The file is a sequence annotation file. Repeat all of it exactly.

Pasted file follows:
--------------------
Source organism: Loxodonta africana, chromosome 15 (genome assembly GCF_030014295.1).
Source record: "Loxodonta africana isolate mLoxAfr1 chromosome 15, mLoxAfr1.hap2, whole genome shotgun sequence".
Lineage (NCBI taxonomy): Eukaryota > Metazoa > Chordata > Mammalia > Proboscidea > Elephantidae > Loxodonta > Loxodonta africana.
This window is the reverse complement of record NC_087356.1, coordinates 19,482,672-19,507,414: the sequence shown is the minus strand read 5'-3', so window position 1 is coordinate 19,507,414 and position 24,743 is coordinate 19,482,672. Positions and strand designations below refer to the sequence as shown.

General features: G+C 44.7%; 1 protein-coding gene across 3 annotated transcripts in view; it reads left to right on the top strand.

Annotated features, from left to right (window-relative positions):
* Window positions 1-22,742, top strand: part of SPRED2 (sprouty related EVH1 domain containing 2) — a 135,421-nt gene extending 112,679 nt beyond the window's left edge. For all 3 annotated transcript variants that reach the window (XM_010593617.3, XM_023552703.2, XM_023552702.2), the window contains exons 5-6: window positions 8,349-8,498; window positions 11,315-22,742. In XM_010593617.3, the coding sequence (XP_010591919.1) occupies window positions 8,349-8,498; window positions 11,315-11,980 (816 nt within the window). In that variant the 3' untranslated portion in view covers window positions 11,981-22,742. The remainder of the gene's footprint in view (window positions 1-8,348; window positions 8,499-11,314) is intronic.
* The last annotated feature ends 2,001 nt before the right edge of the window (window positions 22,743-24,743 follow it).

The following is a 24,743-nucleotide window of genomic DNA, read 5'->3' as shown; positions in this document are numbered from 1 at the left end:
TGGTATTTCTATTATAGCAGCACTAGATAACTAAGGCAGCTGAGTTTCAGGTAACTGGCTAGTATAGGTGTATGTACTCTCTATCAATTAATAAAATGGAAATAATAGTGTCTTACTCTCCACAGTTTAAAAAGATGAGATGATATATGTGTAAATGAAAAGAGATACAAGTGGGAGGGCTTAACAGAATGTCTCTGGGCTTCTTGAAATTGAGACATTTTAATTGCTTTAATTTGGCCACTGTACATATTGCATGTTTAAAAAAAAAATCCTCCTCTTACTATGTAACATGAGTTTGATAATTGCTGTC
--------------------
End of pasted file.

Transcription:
Source organism: Loxodonta africana, chromosome 15 (genome assembly GCF_030014295.1).
Source record: "Loxodonta africana isolate mLoxAfr1 chromosome 15, mLoxAfr1.hap2, whole genome shotgun sequence".
Lineage (NCBI taxonomy): Eukaryota > Metazoa > Chordata > Mammalia > Proboscidea > Elephantidae > Loxodonta > Loxodonta africana.
This window is the reverse complement of record NC_087356.1, coordinates 19,482,672-19,507,414: the sequence shown is the minus strand read 5'-3', so window position 1 is coordinate 19,507,414 and position 24,743 is coordinate 19,482,672. Positions and strand designations below refer to the sequence as shown.

General features: G+C 44.7%; 1 protein-coding gene across 3 annotated transcripts in view; it reads left to right on the top strand.

Annotated features, from left to right (window-relative positions):
* Window positions 1-22,742, top strand: part of SPRED2 (sprouty related EVH1 domain containing 2) — a 135,421-nt gene extending 112,679 nt beyond the window's left edge. For all 3 annotated transcript variants that reach the window (XM_010593617.3, XM_023552703.2, XM_023552702.2), the window contains exons 5-6: window positions 8,349-8,498; window positions 11,315-22,742. In XM_010593617.3, the coding sequence (XP_010591919.1) occupies window positions 8,349-8,498; window positions 11,315-11,980 (816 nt within the window). In that variant the 3' untranslated portion in view covers window positions 11,981-22,742. The remainder of the gene's footprint in view (window positions 1-8,348; window positions 8,499-11,314) is intronic.
* The last annotated feature ends 2,001 nt before the right edge of the window (window positions 22,743-24,743 follow it).

The following is a 24,743-nucleotide window of genomic DNA, read 5'->3' as shown; positions in this document are numbered from 1 at the left end:
TGGTATTTCTATTATAGCAGCACTAGATAACTAAGGCAGCTGAGTTTCAGGTAACTGGCTAGTATAGGTGTATGTACTCTCTATCAATTAATAAAATGGAAATAATAGTGTCTTACTCTCCACAGTTTAAAAAGATGAGATGATATATGTGTAAATGAAAAGAGATACAAGTGGGAGGGCTTAACAGAATGTCTCTGGGCTTCTTGAAATTGAGACATTTTAATTGCTTTAATTTGGCCACTGTACATATTGCATGTTTAAAAAAAAAATCCTCCTCTTACTATGTAACATGAGTTTGATAATTGCTGTC